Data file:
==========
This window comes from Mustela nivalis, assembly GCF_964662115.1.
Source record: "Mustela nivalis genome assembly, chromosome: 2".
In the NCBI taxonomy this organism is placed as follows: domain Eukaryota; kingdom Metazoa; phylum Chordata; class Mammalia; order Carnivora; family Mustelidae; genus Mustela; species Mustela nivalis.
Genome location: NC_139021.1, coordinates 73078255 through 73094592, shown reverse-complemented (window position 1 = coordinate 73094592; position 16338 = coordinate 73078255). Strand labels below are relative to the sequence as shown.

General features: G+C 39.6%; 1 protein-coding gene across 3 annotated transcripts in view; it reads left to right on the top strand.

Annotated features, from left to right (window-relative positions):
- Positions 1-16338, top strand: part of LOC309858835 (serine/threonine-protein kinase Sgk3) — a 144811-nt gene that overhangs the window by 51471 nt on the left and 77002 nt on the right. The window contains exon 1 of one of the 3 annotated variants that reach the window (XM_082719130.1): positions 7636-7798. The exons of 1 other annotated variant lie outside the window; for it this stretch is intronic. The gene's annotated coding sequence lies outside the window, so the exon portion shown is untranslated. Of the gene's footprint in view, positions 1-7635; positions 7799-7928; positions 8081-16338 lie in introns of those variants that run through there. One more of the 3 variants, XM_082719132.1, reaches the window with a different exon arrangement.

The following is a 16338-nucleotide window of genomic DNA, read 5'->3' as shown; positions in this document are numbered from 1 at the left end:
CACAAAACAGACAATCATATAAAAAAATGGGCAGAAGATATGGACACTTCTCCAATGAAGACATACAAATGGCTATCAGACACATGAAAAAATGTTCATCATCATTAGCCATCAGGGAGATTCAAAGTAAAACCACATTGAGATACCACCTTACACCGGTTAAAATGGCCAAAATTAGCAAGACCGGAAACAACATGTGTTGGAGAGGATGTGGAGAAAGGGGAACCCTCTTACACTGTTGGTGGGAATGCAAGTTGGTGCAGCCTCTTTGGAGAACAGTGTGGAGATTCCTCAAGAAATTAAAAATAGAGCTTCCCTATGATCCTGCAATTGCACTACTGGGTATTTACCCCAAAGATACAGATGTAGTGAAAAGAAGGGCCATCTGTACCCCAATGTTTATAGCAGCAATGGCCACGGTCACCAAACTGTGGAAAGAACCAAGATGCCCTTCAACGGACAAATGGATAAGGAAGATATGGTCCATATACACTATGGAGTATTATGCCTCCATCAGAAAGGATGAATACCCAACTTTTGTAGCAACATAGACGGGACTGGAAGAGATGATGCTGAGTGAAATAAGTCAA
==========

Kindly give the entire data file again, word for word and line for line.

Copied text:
This window comes from Mustela nivalis, assembly GCF_964662115.1.
Source record: "Mustela nivalis genome assembly, chromosome: 2".
In the NCBI taxonomy this organism is placed as follows: domain Eukaryota; kingdom Metazoa; phylum Chordata; class Mammalia; order Carnivora; family Mustelidae; genus Mustela; species Mustela nivalis.
Genome location: NC_139021.1, coordinates 73078255 through 73094592, shown reverse-complemented (window position 1 = coordinate 73094592; position 16338 = coordinate 73078255). Strand labels below are relative to the sequence as shown.

General features: G+C 39.6%; 1 protein-coding gene across 3 annotated transcripts in view; it reads left to right on the top strand.

Annotated features, from left to right (window-relative positions):
- Positions 1-16338, top strand: part of LOC309858835 (serine/threonine-protein kinase Sgk3) — a 144811-nt gene that overhangs the window by 51471 nt on the left and 77002 nt on the right. The window contains exon 1 of one of the 3 annotated variants that reach the window (XM_082719130.1): positions 7636-7798. The exons of 1 other annotated variant lie outside the window; for it this stretch is intronic. The gene's annotated coding sequence lies outside the window, so the exon portion shown is untranslated. Of the gene's footprint in view, positions 1-7635; positions 7799-7928; positions 8081-16338 lie in introns of those variants that run through there. One more of the 3 variants, XM_082719132.1, reaches the window with a different exon arrangement.

The following is a 16338-nucleotide window of genomic DNA, read 5'->3' as shown; positions in this document are numbered from 1 at the left end:
CACAAAACAGACAATCATATAAAAAAATGGGCAGAAGATATGGACACTTCTCCAATGAAGACATACAAATGGCTATCAGACACATGAAAAAATGTTCATCATCATTAGCCATCAGGGAGATTCAAAGTAAAACCACATTGAGATACCACCTTACACCGGTTAAAATGGCCAAAATTAGCAAGACCGGAAACAACATGTGTTGGAGAGGATGTGGAGAAAGGGGAACCCTCTTACACTGTTGGTGGGAATGCAAGTTGGTGCAGCCTCTTTGGAGAACAGTGTGGAGATTCCTCAAGAAATTAAAAATAGAGCTTCCCTATGATCCTGCAATTGCACTACTGGGTATTTACCCCAAAGATACAGATGTAGTGAAAAGAAGGGCCATCTGTACCCCAATGTTTATAGCAGCAATGGCCACGGTCACCAAACTGTGGAAAGAACCAAGATGCCCTTCAACGGACAAATGGATAAGGAAGATATGGTCCATATACACTATGGAGTATTATGCCTCCATCAGAAAGGATGAATACCCAACTTTTGTAGCAACATAGACGGGACTGGAAGAGATGATGCTGAGTGAAATAAGTCAA